Premier Icon woody2000
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    I’ve got a Blackspire stinger lying around that I’m not using – would that be any good as a tensioner or do I need the tension at the rear to keep the chain on the sprocket?

    Premier Icon woody2000
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    Where are you cut and pasting that stuff from binno? 😉

    I’ve already dropped from 36/18 to 33/18, don’t want to go any lower TBH or it’ll be spin city. I’ve got some callipers as it happens so I’ll do some geeking later 🙂

    Premier Icon amedias
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    If it is flex on yours too allowing enough give for it to drop then one thing we did try with the Singular flexorama incident that almost fixed it was using two alu plates either side of the rear cog, just used 2 or 3mm thick alu with an hole punched out of the middle same diameter as freehub and roughly same outer diameter as a 20t cog (he was running a 16t) to sandwich the chain.

    It prevented a few drops but then on one particularly nasty one it managed to mangle and bend one of the plates and drop between the cog and plate, thicker plates probably would have sorted it but he ended up putting gears back on after that.

    binno
    Member

    From my experience the rear wheel would slip if the skewer was not up to the job.

    I’m thinking you’ve checked the front chains are round.

    You can loosen the allen key bolts (a little) and knock out any tight spots in the chain as you back pedal. I use a fat handled screwdriver to do this. Also, if you get it set, I don’t think you want to run your chain too tight, not stretch tight but with a little bit of wiggle in it. with clean lubed chain you’ll be able to tell if it’s too tight / too loose easily enough.

    Plus:

    Is you spoke tension and dishing sound on the back wheel?
    Freewheel / Freehub not slipping under pressure?
    Botom bracket smooth and tight?
    Crank arms not working loose / moving under load – can happen with square taper style ones under load.
    No teeth are bent, chipped, missing worn on the front ring. check to see if it always pops off in the same position.
    + check your split link is not an issue / chain links are not tight from fitting.

    john_l
    Member

    Switch to a 9spd chain – much lighter & more able to hold the sprocket teeth. It doesn’t take much to de-rail a chain & a heavy SS chain that’s a bit baggy is much more likely to make a break for freedom.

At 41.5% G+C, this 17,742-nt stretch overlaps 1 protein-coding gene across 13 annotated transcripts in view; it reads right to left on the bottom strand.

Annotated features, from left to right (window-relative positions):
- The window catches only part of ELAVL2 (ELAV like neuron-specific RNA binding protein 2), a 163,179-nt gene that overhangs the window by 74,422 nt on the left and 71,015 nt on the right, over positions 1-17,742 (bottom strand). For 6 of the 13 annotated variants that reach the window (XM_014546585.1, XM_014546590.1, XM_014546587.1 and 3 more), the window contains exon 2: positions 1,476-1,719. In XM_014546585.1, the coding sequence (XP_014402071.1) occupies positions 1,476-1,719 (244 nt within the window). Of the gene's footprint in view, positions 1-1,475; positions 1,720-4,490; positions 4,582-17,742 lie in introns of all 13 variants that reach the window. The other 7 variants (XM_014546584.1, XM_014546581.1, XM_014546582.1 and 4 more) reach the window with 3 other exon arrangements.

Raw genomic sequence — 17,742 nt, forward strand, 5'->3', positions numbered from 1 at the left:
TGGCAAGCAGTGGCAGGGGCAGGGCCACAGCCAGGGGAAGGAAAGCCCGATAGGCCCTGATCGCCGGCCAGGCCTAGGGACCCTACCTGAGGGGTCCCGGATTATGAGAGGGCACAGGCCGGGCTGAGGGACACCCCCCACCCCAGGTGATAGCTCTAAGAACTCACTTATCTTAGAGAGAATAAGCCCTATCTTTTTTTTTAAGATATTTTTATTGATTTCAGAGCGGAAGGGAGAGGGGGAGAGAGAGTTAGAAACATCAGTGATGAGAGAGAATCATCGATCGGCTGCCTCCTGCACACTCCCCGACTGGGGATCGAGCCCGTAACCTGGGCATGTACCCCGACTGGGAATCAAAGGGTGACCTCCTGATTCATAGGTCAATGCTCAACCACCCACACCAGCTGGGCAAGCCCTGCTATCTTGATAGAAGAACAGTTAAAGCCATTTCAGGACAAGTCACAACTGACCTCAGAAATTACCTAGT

trail_rat
    Member

    Will eat hat if its anything to do with flex.

    Road rat here

    Those hex skewers are all terrible at holding wheels imo.

    A real shimano enclosed cam skewar exerts far more clamping pressure.

    fuzzhead
    Member

    @woody2000 – I’d use a sprung tensioner at rear sprocket

    Premier Icon amedias
    Subscriber

    Will eat hat if its anything to do with flex

    I was of the same opinion for years, thinking anyone who dropped a SS chain was either running it too loose or had a diagonal chain line, until I watched him put down a couple of hard pedal strokes coming out of a bermed corner and saw the chain go visibly slack on the bottom run* before popping off, when back on the chain was tight enough for there to be noticeable drag/tightness when turning the cranks by hand.

    It’s rare but it can happen!

    * then replicated in car park with standing start sprints.
    ** thats on a bike with vertical dropouts and an EBB, rear wheel definitely not slipping/moving, and using a big howitzer external BB and DH cranks so no movement there either

    Premier Icon woody2000
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    Actually remembered I had a sprung tensioner so been out with that on tonight, no drops. Will give it a few more rides but hopefully that is the end of it. Trail_rat – I’m using the rat as a MTB, I reckon it’s getting a bit more stick than riding it on the road.

    trail_rat
    Member

    Ive used mine for touring with the panniers on and throwing it up hills , it shakes its tail feathers alright but its never thrown a chain- infact the chain has to be silly silly slack for it to be thrown.